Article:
The other great Italian work of Petrarch's later years, the Trionfi (Triumphs), composed from 1352 onward, depicts in a schematic way the story of Petrarch's struggles faced with love. There are six Triumphs: first is the triumph of Desire over the heart; next is the victory of Chastity (who is Laura) over carnal desire; but Death triumphs over Laura. Fame, it is true, triumphs over Death, as is seen in the lives of the famous heroes and thinkers of the classical past, yet Time must in the end triumph even over Fame, without the Christian conviction that Eternity (which is heaven with Laura) triumphs over Time. The first English translation of these poems was made by Henry Parker, Lord Morley and published in England in the 1550s, the poems having already been published in Spanish by 1512, and there were other translations across Europe, of course; but the Triumphs have never enjoyed anything like the success of the Rime.

The first person to translate a sonnet by Petrarch into another language was Geoffrey Chaucer, only a few years after the poet¡¯s death. He might even have seen Petrarch with his own eyes, for in 1372-3 he was sent as part of an embassy to Genoa and Florence; but only a year before his death, the great man was probably not receiving obscure foreign visitors. In the late 1380s Chaucer composed his Troilus and Criseyde, on the basis of Boccaccio¡¯s Filocolo. Into this, wishing to strengthen the sense of bewilderment love causes Troilus, he introduced a translation of one sonnet by Petrarch, S'amor non è, che dunque è quel ch'io sento? without any indication of who it was by, or where he got it from. We have no way of knowing if he possessed any form of manuscript of the Rime Sparse as a whole or whether the poem had come to him in isolation.


If no love is, O god, what fele I so?

And if love is, what thing and whiche is he!

If love be good, from whennes comth my wo?

If it be wikke, a wonder thinketh me,

Whenne every torment and adversitee

   That cometh of him, may to me savory thinke;

  For ay thurst I, the more that I it drinke.  (T&C Book 1:400-406)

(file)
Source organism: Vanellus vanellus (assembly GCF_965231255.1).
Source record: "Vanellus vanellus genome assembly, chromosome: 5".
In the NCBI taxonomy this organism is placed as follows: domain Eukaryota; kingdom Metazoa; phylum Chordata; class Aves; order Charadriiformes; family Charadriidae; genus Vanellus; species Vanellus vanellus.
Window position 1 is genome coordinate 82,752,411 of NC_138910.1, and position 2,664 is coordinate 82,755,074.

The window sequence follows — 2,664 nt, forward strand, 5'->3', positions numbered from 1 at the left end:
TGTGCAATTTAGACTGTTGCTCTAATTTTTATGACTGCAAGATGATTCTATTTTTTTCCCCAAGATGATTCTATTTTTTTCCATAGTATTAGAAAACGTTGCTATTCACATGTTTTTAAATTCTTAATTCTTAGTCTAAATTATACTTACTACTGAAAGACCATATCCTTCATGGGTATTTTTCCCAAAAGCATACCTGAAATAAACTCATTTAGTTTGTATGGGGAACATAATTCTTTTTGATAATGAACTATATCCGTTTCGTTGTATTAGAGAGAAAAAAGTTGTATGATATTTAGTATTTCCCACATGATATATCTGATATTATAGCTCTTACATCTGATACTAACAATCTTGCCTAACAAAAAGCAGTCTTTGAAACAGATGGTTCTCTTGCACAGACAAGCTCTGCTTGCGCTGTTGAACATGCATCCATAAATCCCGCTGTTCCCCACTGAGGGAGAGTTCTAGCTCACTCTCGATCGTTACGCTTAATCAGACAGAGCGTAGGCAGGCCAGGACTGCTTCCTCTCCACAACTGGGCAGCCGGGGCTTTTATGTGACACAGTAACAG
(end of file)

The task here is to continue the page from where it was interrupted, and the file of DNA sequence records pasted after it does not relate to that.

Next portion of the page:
It is a fascinating moment, for Chaucer could hardly have chosen a sonnet more characteristic of the paradoxical vision of love later to be known as ¡®Petrarchan,¡¯ marked by insecurity, hesitation, introspection and self-interrogation, that was destined to beget a vast posterity. It even ends with an oxymeron of the kind that would later be put by anti-Petrarchan Shakespeare into the mouth of Romeo, as a sign of fatuous immaturity : ¡®For heat of cold, for cold of heat I dye.¡¯ The poem comes early in the story, spoken by Troilus just after his first sight of Criseyde, while he is trying to understand his confused emotions. Most striking is the way Chaucer turns the story of Troilus¡¯ love into a mocking critique of such things, foreshadowing the mocking anti-Petrarchan literature of two centuries later.

Like Ronsard, Sidney and Shakespeare, in a later age, Chaucer had no sympathy for the endless self-analysis and pathetic, love-sick complaining of a man seemingly made less than fully masculine by love for a woman. In the end, Criseyde leaves Troilus in Troy and finds herself another man among the Greeks. Petrarch¡¯s personal ¡®love story¡¯ was almost certainly unknown to Chaucer; otherwise, we might feel that already he was trying to rewrite it, like Ronsard and others later. As it was, he presumably knew that Boccaccio claimed at the start and end of the Filocolo to be telling the story of Troilus¡¯ sufferings in the desperate hope that such a story might touch the heart of the unkind lady he loved, whose departure had caused him such distress that he could not go on living without her. Rejecting this as an experience not available for people of his low social rank, Chaucer claims to know nothing at all about such things and ends with an explicit rejection of passionate human love, which, he says, is nothing compared to the eternal love of God. And Chaucer¡¯s poem ends with praise of God quoted from Dante¡¯s Commedia!